Jazz Arts Dept.
Throughout his career, Tony Kadleck has been praised as a highly effective sideman, who has lent his hand to numerous musical activities. He is currently one of the most sought-after trumpet players in the New York area.
While attending the New England Conservatory and Manhattan School of Music, Kadleck studied both classical and jazz music, a task that would later benefit him as he went on to perform and record with the Boston Pops Orchestra. In 1986, Tony was asked to join the trumpet section of the Buddy Rich Band and, later that year, decided to move to New York.
After graduating from Manhattan School of Music in 1989, Kadleck did some touring with Frank Sinatra, Barbra Streisand, and Blood, Sweat & Tears. Eventually, the New York recording studios kept Tony too busy to leave town, and he found himself recording with a number of artists, including Luther Vandross, Michael Jackson, Elton John, and Celine Dion. Kadleck also spends plenty of time playing a wide variety of live concerts, having performed with Stevie Wonder, the Count Basie Orchestra, Ella Fitzgerald, Isaac Hayes, and most recently Steely Dan.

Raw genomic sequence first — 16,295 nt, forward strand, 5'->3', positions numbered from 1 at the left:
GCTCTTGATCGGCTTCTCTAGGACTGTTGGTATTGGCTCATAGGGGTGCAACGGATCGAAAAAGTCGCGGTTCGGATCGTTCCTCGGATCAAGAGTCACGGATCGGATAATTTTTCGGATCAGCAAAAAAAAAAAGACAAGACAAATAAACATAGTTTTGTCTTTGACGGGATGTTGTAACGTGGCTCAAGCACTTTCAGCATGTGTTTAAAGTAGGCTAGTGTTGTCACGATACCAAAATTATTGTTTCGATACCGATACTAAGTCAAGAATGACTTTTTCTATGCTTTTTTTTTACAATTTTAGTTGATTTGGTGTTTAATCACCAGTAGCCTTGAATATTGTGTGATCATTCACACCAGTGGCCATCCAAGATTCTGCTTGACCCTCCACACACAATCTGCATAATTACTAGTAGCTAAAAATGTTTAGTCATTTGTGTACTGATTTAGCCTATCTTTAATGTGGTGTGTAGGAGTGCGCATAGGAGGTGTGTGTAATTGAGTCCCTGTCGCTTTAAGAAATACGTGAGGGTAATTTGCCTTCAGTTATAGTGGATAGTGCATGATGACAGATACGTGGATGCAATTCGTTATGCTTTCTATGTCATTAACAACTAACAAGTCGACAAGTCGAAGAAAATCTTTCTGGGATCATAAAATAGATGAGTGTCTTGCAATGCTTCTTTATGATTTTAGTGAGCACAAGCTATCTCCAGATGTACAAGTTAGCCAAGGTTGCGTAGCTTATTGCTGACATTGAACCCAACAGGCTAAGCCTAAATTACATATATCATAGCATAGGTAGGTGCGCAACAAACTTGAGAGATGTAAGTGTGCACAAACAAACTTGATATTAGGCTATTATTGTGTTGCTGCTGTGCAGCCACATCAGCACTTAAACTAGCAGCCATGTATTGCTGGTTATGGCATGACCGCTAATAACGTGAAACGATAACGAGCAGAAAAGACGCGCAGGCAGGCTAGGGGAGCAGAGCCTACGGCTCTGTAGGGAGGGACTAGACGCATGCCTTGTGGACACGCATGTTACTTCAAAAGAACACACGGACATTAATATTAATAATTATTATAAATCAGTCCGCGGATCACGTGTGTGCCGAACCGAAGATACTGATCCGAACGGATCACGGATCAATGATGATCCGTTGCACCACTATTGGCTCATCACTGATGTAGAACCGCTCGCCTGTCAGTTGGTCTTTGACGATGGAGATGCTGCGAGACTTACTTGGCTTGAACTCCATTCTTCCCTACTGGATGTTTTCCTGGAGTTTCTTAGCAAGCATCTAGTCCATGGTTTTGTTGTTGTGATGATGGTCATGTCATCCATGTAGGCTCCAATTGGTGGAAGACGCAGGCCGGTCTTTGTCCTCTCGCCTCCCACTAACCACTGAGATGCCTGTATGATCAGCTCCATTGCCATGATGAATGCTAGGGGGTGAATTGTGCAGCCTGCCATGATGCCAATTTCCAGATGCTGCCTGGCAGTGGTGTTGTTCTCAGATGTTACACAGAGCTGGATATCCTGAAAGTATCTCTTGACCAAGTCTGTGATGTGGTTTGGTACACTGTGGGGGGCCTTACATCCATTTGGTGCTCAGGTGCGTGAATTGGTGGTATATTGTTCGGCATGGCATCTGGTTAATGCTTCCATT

In addition to playing on countless jingles and for many films and shows, Kadleck has also done a great deal of composing and arranging. Since he was 15 years old, Tony has always loved writing music. His recent CD, Around the Horn, features ten of his arrangements for big band, about which Tony says, “There is nothing more gratifying than hearing spectacular musicians making these charts come to life.” Kadleck has drawn upon many musical experiences to form his own voice, which can be heard in both his playing and in his writing throughout this release.
When asked about his musical influences, Kadleck is quick to point out his first teachers: Bernard Shifrin in Tony’s hometown of Binghamton, New York, and Andre Come, formerly of the Boston Symphony Orchestra.
Tony is currently a member of many organizations, including the Maria Schneider Jazz Orchestra, the New York Pops, John Fedchock’s NY Big Band, and John Pizzarelli’s Swing Seven. He is also on the jazz faculty at Montclair State University.